Jawahir Singh vs Jahan Singh And Ors. on 18 March, 1926

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Allahabad High Court
Jawahir Singh vs Jahan Singh And Ors. on 18 March, 1926
Equivalent citations: 95 Ind Cas 106
Bench: Sulaiman, P C Banerji


1. This is a plaintiffs appeal arising oat of a suit for preemption. In support of his allegation that a custom of preemption exists in the village, the plaintiff produced the wajib-ul-arz of 1279′ Fasli. The defendants produced the wajib-ul-arz of 1262 Fasli and a dustur dehi of the year 1307 Fasli. Both the Courts below have dismissed the claim holding that the custom has not been proved. The lower Appellate Court concedes that there is no material variation between the entries as regards the right of pre-emption contained in the wajib-ul-arz of 1279 and 1262 Faslis. The lower Appellate Court has also found in favour of the plaintiff that there is no fixed rate for sale or mortgage laid down by the wajib-ul-arz of 1262 Fasli, The reference to the rates was merely by way of a suggestion which the transferors and the transferees might, or might not act upon. The lower Appellate Court, however, has rejected this evidence as not proving the custom, because of the preamble in the wajib-ul-arz of 1262 Fasli, which stated that the agreement between the lambardar and the pattidars was that so long as the settlement lasted, the conditions laid down therein would be binding for all the village transactions. It has relied on the case of Hari Singh v. Harbans Lal 72 Ind. Cas. 491 : A. L. R. 1923 All. 488,

2. We are of opinion that the appeal must be allowed. When the plaintiff produced the wajib-ul-arz of 1279 Fasli which contained clearly a recital of the custom of pre-emption, the presumption was in his favour. The entry must be presumed to be a record of custom unless the contrary is established Digambar Singh v. Ahmed Sayeed Khan 28 Ind. Cas. 34 : 37 A. 129 : 13 A. L. J. 236 : 19 C. W. N. 393 : 17 M. L. T. 193 : 2 L. W. 303 : 21 C. L. J. 237 : 28 M. L. J. 556 : 17 Bom. L. R. 393 : (1915) M. W. N. 581 : 42 I. A, 10 (P. C.), The defendants, however, tried to rebut the presumption by producing the wajib-ul-arz of 1262 Fasli. That wajib-ul-arz contains a similar clause. The defendants, however, wanted to show that in view of the preamble that entry cannot possibly be a record of custom, and, therefore, no custom exists. The point becomes abundantly clear when we bear in mind the fact that the forma issued to the Settlement Officers in pursuance of the direction of the Board in the North Western Provinces (Page 76, Paragraph 167) issued in 1858, were of a stereotyped form requiring the officers to record the entry of the agreement regarding pre-emption of sharps. We accordingly find that in sail wajib-ul-arzes prepared in pursuance of this circular the word ‘agreement’ invariably occurs. There is nothing particular in the preamble which says that the co-sharers agreed to be bound by the conditions during the period of the settlement. This point is covered by the view of the Full Bench recorded in Rituraji Dubain v. Pahalwan Bhagat 7 Ind. Cas, 680 : 33 A. 196 : 7 A. L. J. 1040,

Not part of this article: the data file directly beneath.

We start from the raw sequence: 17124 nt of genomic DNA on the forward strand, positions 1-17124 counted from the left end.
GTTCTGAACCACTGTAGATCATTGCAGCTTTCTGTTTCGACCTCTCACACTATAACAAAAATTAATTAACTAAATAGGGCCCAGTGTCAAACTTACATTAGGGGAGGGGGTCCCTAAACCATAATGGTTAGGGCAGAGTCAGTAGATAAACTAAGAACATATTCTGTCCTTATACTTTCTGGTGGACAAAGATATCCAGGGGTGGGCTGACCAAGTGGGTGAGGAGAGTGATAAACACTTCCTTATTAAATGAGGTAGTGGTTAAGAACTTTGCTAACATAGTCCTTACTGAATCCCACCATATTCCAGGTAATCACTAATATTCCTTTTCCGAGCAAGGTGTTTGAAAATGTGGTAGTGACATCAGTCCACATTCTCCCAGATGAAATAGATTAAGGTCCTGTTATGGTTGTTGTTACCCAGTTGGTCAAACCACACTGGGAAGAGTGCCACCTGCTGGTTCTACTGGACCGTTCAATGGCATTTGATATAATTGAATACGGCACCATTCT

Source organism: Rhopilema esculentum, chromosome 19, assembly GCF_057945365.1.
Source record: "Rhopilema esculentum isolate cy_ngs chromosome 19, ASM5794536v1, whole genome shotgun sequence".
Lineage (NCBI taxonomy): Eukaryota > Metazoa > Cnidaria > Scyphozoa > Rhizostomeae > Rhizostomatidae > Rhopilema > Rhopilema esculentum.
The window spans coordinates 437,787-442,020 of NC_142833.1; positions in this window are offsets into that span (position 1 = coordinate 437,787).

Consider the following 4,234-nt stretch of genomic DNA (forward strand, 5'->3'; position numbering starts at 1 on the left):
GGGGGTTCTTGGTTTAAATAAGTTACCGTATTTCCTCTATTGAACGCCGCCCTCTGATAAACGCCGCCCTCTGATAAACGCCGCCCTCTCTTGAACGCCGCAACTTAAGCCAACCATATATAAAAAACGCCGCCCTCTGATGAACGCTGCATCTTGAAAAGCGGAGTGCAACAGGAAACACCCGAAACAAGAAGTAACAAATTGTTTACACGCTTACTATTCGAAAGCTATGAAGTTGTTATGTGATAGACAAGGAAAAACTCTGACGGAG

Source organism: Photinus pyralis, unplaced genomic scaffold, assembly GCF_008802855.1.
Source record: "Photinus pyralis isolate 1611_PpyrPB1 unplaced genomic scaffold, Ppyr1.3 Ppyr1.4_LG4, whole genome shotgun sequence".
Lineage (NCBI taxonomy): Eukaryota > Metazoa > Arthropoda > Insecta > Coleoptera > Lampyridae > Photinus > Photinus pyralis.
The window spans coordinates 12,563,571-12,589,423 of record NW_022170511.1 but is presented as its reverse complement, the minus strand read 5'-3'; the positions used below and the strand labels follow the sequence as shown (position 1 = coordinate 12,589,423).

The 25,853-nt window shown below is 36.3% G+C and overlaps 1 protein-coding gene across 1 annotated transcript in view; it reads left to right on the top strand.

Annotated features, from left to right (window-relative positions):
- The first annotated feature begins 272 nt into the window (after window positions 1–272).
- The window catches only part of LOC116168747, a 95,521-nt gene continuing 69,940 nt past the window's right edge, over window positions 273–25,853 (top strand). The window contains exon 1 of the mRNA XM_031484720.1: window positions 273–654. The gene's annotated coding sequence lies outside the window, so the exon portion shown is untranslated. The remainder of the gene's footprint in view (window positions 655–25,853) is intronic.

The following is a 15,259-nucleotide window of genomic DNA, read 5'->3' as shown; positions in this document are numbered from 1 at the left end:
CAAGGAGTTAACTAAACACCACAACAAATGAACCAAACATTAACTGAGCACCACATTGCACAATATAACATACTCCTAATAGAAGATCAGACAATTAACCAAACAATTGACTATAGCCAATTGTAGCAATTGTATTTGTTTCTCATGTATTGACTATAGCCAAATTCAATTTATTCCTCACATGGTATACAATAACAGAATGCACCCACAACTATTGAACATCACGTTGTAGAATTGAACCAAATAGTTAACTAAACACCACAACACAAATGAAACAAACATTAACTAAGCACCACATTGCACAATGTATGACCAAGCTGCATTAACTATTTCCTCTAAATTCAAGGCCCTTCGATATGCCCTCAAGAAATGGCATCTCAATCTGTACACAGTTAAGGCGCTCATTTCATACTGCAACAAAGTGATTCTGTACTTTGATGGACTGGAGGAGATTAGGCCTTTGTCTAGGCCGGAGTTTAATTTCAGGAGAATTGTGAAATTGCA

3. The case referred to by the lower Appellate Court can be distinguished on two grounds. In the first place, it is not clear whether the wajib-ul-arz in question was prepared in pursuance of the circular of 1858. If it was prepared in pursuance of some subsequent circular which required the Settlement Officer to record the custom, then the fact that the officer used the word agreement instead of custom may be of greater importance. In the next place the present case is a much stronger one. We have not only the wajib-ul-arz of 1262 Fasli, but we have a subsequent wajib-ul-arz of, 1279 Fasli which has stood all along. We may further point out that the mere circumstance that there is no entry of the righ of pre-emption in the dustur dehi for 1307 Fasli is of no importance, as under the circulars issued by the Board in 1897, Settle-meat Officers were not called upon to make a note of customs of pre-emption either in the wajib-ul-arz or in the memorandum of village customs, We are accordingly of opinion that the view taken by the lower Appellate Court is not correct.

4. No other point now remains to be decided. We accordingly allow this appeal and. setting aside the decrees of the Courts below, decree the plaintiff’s claim for pre-emption on payment of Rs. 700 in the-Court below, within two months from this date. In case the amount is paid, “the plaintiff will be entitled to have his costs against the defendants in all Courts, including in this Court fees on the higher scale. In case of default of payment the suit shall stand dismissed, with costs in all Courts, including in this Court fees on the higher scale.

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